The close of polls on the evening of Aug. 23 marked the end of Florida’s primary election and the start of an 11-week scramble in which the fate of a U.S. Senate seat, the governor’s mansion, and Florida’s status as a political battleground all hang in the balance.
It might not be the kind of election Florida voters are used to seeing.
In a state where campaigns are famously hyper-competitive, GOP candidates enter the general election — led by incumbents Gov. Ron DeSantis and Sen. Marco Rubio — at a clear advantage, bolstered by a surge in Republican voter registration and recent electoral trends that have pushed the state to the right.
It’s a shift that has left Democrats, headlined by gubernatorial nominee Charlie Crist and Senate nominee Val Demings, trying to prove that their party can overcome the state’s recent history and win in Florida.
“A five-point spread for Republicans is huge in Florida, but I know they’re aiming for that,” said David Jolly, a former Republican congressman who has turned into a frequent critic of the GOP. “DeSantis is targeting a six-point spread if he can get it. And I think the metrics line up favorably in Florida for a six-point win.”
Jolly and other veteran pols caution that DeSantis and Rubio are far from sure things to win, particularly after the Supreme Court earlier this year revoked the constitutional right to an abortion, incensing the Democrats’ base and troubling many moderate voters. And they add that Florida, even if it is becoming more Republican, is still more purple than red, thanks to a heterodox electorate that holds a diverse array of political views.
But Democrats nonetheless face some stiff headwinds, both nationally and in Florida. President Joe Biden’s approval rating sits at about 41%, according to an average of polls compiled by FiveThirtyEight, dragged down by rising inflation and dim views of the economy.
And even in better political climates, Democrats have struggled in recent elections in Florida: Former President Donald Trump won Florida in 2020 by more than 3 percentage points, even while losing the national popular vote by more than 4 percentage points. The win more than doubled his margin of victory in the state from 2016.
And in 2018, even amid a Democratic wave election that saw the party win back control of the U.S. House, nominees Bill Nelson and Andrew Gillum each lost, to Republican Sen. Rick Scott and DeSantis, respectively.
Florida Republicans like DeSantis openly brag about the shift.
“It may be the case that Pennsylvania’s now the most important swing state in the country because we’ve gotten redder in Florida,” the governor said in the Keystone State earlier this month, at a rally in support of the state’s GOP gubernatorial nominee, Doug Mastriano.
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DeSantis’ visit to Pennsylvania was one of four states — including Arizona, New Mexico and Ohio — he held rallies in this month in a national barnstorm organized by the conservative group Turning Point Action in support of some of the party’s nominees for statewide offices. The events were unusual for a governor seeking reelection in less than three months, focusing on helping other candidates win voters instead of himself.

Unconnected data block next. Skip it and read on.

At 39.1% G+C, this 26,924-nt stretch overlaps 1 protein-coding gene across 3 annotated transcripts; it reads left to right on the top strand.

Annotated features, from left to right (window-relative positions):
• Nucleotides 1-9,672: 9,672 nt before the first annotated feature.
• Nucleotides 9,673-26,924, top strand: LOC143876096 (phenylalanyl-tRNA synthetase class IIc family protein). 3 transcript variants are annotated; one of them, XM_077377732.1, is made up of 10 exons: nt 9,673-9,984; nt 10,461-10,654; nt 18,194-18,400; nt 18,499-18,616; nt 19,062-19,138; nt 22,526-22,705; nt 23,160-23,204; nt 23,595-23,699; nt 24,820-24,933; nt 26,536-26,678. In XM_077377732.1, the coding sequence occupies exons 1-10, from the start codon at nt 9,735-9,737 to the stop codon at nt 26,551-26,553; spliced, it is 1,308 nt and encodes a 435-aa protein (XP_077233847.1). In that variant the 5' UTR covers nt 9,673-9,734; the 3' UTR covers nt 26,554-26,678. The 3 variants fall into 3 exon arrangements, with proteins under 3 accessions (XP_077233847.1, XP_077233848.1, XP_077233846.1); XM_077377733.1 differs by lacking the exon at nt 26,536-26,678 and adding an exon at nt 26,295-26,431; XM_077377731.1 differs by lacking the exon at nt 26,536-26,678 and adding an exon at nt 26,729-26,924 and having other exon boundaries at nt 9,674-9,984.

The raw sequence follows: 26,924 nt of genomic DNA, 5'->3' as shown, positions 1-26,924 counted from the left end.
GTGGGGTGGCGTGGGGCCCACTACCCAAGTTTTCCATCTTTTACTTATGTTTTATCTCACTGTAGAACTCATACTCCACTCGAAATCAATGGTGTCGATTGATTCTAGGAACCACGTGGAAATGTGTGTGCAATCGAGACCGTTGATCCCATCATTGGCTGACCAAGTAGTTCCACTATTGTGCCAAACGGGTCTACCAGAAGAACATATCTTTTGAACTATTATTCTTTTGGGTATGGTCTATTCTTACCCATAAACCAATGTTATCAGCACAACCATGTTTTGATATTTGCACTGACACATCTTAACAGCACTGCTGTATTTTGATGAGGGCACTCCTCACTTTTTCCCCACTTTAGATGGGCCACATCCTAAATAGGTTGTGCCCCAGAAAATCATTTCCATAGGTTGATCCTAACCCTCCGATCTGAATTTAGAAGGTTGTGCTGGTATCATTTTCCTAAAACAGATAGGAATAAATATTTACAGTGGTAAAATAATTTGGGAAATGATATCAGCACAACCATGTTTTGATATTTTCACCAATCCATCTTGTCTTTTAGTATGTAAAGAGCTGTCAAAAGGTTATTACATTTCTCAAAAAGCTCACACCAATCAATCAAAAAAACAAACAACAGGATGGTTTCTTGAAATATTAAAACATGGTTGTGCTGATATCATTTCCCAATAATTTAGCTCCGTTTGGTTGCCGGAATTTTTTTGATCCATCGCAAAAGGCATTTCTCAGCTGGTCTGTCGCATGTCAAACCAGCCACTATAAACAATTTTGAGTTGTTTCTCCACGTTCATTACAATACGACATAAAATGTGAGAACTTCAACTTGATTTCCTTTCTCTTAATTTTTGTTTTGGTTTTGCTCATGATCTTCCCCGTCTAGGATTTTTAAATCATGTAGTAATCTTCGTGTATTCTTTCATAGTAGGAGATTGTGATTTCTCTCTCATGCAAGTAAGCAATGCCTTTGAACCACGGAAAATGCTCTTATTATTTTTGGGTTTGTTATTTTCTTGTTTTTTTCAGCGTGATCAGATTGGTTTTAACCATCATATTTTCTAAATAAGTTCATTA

But DeSantis holds a significant cash advantage over Crist to start his race, and the nonpartisan political handicapping service Cook Political Report rates his race as “likely Republican.”
The state’s voter registration numbers, meanwhile, have shifted in the GOP’s favor: A Miami Herald analysis of the data shows that since 2018, all but two counties, Seminole and Alachua, have seen their share of registered Democratic voters decline. The GOP now holds an overall registration edge in the state of less than one percentage point.
“Obviously, you always want for us to have the higher registration numbers,” said Debbie Mucarsel-Powell, a former Democratic congresswoman from Miami who lost her reelection bid in 2020. “But it doesn’t surprise me.”
Mucarsel-Powell emphasized that she thought Demings and Crist could win, arguing that they just need to raise enough money to be able to get their message out.
“It comes down to communicating directly with Floridians,” Mucarsel-Powell said. “So that’s going to be the big question mark: Who is going to have resources to reach out to voters who don’t have time to pay attention? That’s the key.”
In the Senate race, in particular, Democrats should have more than enough money to reach out to voters. Demings, a congresswoman from Orlando, has outraised Rubio so far this year, allowing her to run more TV and radio ads early in her race against the incumbent.
Democrats have also taken heart at Biden’s recent legislative success on Capitol Hill, including passage of the Inflation Reduction Act. Coupled with the Supreme Court’s decision to overturn Roe v. Wade, the policy wins will help excite a Democratic base that was disaffected with politics only a few short months ago, party operatives argue.
They add that the FBI’s search and seizure of documents at Trump’s Mar-a-Lago home has distracted the GOP from its core message on the economy.
“Republicans wanted to go into November talking about Joe Biden, not Donald Trump,” Jolly said. “And, frankly, not about Dobbs and Roe v. Wade, and those two catalyzing issues have had us reconsidering whether Democrats could actually defy history.”
Miami Herald data reporter Ana Chacin contributed to this report.
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